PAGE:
In other words, Frank might have been an idiot for trying to burn those clothes in the first place, but he probably would have only had much success with the linen, not the wool.

        Reply
        • AshleyOlivia

          Maybe Rev. Wakefield rescued the clothes after Frank left and sent them to the V&A…
          (On an unrelated note, I bet Rev. Wakefield and Mrs. Graham are tired of having Frank and Clairs as house guests. Always bringing the drama.)

          Reply
  4. Broughps

    replying as podcast is going on.

    The book starts in 1968.

    Yes Claire did tell Frank the full story of what happened to her, but he didn’t believe her.

    Did you want to cry when they burned Claire’s 1740s clothing? Even if it was a costume it kind of killed me to see it burned.

    Jared does seem to have curls on the side of his wig or are you saying there should have been more curls or just more short hair?

    Yes Le Havre was cgi.

    Paris city shots where shot in Prague.

    Reply
  5. Adina

    Is Outlander worth watching for the plot?
    I haven’t really paid much attention to it in the past. (All I’ve really seen is a reading from the book done by 2 guys in a bad falsetto and scottish accent).

    Reply
    • Kendra

      I think so! It helps that I started reading the books when I was in college. If you like historical fiction, either in books or film, you’ll love it. Just know that the story goes somewhere unnecessarily dark at the end of book/season 1, but if you get through that, the rest (before/after) is fabulous. (Okay, I’ve lost interest in the later books as the author keeps bringing in other characters’ perspectives who I don’t care about)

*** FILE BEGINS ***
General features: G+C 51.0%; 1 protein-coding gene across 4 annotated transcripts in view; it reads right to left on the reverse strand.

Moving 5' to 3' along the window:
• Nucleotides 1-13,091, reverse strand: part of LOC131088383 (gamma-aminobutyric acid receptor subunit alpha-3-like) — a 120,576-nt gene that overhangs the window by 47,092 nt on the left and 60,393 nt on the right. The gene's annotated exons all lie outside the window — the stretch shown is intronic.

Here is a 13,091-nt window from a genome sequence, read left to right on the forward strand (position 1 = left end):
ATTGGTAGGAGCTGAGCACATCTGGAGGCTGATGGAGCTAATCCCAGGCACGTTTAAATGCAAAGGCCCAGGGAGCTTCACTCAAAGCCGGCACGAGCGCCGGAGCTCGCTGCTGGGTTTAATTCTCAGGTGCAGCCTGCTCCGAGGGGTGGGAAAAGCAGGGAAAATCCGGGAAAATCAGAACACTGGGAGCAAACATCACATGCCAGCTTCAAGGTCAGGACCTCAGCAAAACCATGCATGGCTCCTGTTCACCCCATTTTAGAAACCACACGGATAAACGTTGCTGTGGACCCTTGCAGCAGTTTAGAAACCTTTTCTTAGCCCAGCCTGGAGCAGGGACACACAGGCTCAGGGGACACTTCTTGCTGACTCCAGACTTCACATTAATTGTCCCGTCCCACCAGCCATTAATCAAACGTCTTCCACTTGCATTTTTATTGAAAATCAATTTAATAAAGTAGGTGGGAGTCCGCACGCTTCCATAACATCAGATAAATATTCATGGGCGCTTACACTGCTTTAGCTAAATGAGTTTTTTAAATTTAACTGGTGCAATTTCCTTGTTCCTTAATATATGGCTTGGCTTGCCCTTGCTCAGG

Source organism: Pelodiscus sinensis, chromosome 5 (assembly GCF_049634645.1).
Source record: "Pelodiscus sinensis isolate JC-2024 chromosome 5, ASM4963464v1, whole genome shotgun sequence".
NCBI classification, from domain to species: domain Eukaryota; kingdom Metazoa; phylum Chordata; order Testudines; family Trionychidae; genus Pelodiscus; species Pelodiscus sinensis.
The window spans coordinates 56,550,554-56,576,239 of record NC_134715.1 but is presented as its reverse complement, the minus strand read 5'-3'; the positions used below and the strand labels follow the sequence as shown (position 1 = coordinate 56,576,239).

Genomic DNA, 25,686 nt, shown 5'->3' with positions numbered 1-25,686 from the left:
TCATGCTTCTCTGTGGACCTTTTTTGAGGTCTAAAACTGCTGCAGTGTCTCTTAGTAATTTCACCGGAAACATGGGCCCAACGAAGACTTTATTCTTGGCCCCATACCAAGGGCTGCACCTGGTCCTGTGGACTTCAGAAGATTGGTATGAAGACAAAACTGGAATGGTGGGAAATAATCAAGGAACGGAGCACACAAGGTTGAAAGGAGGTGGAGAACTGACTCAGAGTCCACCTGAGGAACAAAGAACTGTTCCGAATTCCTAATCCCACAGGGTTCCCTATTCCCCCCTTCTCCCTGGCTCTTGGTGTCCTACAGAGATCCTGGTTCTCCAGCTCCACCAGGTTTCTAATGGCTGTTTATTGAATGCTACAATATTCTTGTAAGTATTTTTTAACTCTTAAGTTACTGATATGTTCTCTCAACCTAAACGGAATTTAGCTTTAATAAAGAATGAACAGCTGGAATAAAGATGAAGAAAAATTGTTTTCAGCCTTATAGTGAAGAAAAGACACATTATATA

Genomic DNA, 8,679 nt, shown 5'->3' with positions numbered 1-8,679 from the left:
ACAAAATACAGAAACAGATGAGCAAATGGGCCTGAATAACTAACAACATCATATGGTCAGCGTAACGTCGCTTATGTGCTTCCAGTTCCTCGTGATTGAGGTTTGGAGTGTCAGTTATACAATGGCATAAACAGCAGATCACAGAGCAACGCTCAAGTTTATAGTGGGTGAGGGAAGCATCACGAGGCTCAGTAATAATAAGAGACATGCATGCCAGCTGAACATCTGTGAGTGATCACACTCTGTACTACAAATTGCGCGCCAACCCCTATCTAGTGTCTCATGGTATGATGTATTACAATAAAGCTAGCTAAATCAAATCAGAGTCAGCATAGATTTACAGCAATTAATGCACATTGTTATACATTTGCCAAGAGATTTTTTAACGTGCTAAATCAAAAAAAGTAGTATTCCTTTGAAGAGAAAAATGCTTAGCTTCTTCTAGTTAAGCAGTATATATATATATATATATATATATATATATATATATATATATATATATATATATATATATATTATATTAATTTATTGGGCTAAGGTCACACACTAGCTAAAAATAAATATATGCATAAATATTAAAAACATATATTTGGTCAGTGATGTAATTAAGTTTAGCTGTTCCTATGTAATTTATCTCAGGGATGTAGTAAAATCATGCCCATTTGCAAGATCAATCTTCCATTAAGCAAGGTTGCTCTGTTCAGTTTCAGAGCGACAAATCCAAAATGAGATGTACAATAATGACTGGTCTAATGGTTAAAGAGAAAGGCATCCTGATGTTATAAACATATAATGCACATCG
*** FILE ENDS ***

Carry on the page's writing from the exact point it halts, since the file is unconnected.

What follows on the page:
Reply
    • AshleyOlivia

      I thought books 1-3 were great, and I particularly loved how archival research features in the plots of books 2 and 3. That being said, Gabaldon relies too heavily on rape as a plot device, she has questionable ideas about consent, and she has a tendency to fetishize violence. I love the books, but recognize they are problematic in a lot of ways and might be triggering for some people.

      I also adore Claire as a character. She is a “strong female character,” but not in the sense that she simply adopts masculine attributes. Some people say she is foolhardy to the point of stupidity, but her stubbornness is yet another thing I love about her.

      Reply
      • Christy

        That’s an excellent review of the books. You summed up my thoughts perfectly.

        Reply
      • Lady hermina De Pagan

        I have read all the books and yes sexual assault is a plot device that is used often, there are parallels between the episodes. Also Diana does not gloss over the aftermath of a rape. Jamie and Claire are shown dealing with the after affects of what happened in Wentworth for the rest of the series. There are actions and over reactions that occur in later books by both Jamie and Claire because they view situations through the prism of Wentworth and not at face value. I don’t want to say anymore because, spoilers for those who didn’t read the books.